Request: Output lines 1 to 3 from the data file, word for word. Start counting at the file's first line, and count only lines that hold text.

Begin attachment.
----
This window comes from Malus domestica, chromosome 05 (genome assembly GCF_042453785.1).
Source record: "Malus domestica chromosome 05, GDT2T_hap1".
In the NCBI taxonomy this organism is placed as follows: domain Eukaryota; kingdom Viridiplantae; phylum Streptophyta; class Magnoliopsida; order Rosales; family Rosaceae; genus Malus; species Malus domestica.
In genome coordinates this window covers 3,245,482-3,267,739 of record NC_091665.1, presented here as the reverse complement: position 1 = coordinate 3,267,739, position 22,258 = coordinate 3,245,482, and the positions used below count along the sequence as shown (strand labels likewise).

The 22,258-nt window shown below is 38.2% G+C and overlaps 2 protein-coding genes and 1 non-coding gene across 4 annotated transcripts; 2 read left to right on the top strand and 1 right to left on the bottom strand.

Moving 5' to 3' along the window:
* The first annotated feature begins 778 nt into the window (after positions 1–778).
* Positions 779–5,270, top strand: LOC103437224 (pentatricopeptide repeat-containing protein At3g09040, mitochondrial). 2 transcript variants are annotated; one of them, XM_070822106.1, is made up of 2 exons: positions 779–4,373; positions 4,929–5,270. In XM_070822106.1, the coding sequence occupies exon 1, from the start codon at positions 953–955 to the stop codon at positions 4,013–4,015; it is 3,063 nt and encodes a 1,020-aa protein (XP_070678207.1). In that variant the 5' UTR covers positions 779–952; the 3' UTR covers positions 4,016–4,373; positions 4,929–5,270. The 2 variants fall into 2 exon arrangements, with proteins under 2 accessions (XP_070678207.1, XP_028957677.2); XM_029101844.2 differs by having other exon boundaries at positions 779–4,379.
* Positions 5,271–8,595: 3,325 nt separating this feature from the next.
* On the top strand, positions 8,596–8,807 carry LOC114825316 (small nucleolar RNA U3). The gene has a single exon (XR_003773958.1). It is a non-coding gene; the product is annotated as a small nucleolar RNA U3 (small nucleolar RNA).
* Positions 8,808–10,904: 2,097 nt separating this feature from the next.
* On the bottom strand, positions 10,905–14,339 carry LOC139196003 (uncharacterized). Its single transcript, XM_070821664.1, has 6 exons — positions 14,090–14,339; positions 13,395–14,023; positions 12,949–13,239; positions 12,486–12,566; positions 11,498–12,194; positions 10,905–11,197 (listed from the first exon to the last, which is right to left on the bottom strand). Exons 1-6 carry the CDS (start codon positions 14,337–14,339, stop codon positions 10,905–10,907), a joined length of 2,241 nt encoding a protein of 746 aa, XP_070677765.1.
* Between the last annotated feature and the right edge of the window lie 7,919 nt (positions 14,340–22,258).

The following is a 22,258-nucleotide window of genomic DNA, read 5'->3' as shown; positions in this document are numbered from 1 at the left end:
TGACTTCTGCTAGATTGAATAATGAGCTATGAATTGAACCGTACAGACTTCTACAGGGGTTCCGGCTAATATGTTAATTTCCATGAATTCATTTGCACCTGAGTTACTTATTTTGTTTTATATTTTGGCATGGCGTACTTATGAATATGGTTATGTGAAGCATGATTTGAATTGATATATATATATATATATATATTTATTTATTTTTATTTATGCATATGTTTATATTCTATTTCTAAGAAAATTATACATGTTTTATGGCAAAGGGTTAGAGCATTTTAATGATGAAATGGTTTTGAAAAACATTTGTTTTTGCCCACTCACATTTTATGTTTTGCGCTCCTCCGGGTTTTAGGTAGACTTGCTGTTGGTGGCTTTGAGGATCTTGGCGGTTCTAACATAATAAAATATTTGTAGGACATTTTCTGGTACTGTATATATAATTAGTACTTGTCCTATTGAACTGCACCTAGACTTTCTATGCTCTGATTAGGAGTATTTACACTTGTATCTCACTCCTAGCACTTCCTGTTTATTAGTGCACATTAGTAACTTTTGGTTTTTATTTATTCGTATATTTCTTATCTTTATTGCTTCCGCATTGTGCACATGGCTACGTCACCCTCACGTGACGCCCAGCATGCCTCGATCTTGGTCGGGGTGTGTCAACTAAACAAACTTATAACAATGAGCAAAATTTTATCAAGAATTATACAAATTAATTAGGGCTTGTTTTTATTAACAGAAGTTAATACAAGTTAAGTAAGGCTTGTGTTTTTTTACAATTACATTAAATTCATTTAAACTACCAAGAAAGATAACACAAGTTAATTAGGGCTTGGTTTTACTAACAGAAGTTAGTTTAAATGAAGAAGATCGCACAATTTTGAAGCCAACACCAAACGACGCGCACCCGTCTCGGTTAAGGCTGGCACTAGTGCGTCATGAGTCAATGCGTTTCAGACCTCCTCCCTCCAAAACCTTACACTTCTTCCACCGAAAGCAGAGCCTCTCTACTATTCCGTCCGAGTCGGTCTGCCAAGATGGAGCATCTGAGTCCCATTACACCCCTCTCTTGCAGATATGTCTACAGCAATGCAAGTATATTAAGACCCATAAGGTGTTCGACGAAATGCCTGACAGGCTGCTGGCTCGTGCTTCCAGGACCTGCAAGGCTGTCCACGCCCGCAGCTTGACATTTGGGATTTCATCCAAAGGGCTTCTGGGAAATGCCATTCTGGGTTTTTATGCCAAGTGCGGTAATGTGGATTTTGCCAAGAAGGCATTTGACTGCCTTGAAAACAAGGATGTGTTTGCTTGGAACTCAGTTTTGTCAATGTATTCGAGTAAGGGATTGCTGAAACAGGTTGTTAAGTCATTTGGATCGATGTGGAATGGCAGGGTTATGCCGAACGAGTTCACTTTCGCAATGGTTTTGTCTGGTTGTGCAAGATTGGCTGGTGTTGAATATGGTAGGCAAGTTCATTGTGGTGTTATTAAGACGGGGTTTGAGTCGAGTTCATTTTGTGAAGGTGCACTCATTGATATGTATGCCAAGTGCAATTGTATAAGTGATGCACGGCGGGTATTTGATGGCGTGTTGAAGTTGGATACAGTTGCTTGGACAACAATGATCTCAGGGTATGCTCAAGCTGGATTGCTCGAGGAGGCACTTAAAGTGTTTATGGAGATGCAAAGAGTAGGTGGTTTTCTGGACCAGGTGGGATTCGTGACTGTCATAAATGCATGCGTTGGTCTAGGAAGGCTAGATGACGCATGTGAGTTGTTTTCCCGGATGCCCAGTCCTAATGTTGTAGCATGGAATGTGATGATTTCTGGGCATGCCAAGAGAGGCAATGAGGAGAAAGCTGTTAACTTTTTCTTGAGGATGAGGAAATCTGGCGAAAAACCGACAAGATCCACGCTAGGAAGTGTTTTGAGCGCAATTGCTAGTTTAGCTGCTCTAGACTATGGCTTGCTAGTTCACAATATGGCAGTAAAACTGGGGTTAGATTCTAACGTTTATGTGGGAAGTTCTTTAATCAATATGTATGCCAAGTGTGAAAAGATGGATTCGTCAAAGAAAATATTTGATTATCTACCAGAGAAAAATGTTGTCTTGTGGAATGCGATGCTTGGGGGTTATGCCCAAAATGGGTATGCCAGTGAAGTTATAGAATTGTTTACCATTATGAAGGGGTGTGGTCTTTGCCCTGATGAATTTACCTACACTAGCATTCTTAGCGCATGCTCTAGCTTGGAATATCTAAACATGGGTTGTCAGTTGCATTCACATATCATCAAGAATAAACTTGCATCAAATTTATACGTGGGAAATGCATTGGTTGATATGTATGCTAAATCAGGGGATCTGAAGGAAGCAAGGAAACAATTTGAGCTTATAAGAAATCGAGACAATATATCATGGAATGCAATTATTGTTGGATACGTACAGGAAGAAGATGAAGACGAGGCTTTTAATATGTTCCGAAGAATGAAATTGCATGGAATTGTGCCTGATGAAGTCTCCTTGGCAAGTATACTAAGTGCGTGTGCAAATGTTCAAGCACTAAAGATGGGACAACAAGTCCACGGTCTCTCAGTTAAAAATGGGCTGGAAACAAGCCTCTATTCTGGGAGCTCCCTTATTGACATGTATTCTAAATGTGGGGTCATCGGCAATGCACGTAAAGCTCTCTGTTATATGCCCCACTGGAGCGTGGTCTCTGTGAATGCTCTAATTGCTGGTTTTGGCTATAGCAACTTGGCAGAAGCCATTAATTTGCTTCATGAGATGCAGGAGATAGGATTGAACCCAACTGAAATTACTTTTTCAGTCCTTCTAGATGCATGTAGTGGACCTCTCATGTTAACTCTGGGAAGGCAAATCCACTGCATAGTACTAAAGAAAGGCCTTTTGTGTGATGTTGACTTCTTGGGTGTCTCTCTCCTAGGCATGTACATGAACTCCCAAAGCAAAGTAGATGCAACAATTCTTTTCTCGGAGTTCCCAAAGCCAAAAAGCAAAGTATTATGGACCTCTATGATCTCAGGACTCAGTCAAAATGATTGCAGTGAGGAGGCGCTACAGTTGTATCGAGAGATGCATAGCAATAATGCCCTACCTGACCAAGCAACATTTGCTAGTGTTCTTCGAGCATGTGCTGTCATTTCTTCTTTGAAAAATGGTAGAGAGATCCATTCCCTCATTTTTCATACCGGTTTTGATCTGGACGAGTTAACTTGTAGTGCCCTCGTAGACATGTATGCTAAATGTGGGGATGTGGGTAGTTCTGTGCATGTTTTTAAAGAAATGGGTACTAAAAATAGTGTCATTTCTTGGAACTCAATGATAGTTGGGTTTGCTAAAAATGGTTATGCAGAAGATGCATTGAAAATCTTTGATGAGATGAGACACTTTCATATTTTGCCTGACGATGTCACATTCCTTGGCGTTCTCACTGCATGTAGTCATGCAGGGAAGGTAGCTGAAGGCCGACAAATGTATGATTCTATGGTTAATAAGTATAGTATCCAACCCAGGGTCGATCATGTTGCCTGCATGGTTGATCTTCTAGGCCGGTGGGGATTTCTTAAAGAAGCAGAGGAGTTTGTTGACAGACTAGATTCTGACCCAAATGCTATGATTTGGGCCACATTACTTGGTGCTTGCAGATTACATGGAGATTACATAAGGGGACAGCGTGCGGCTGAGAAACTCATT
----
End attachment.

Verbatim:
This window comes from Malus domestica, chromosome 05 (genome assembly GCF_042453785.1).
Source record: "Malus domestica chromosome 05, GDT2T_hap1".
In the NCBI taxonomy this organism is placed as follows: domain Eukaryota; kingdom Viridiplantae; phylum Streptophyta; class Magnoliopsida; order Rosales; family Rosaceae; genus Malus; species Malus domestica.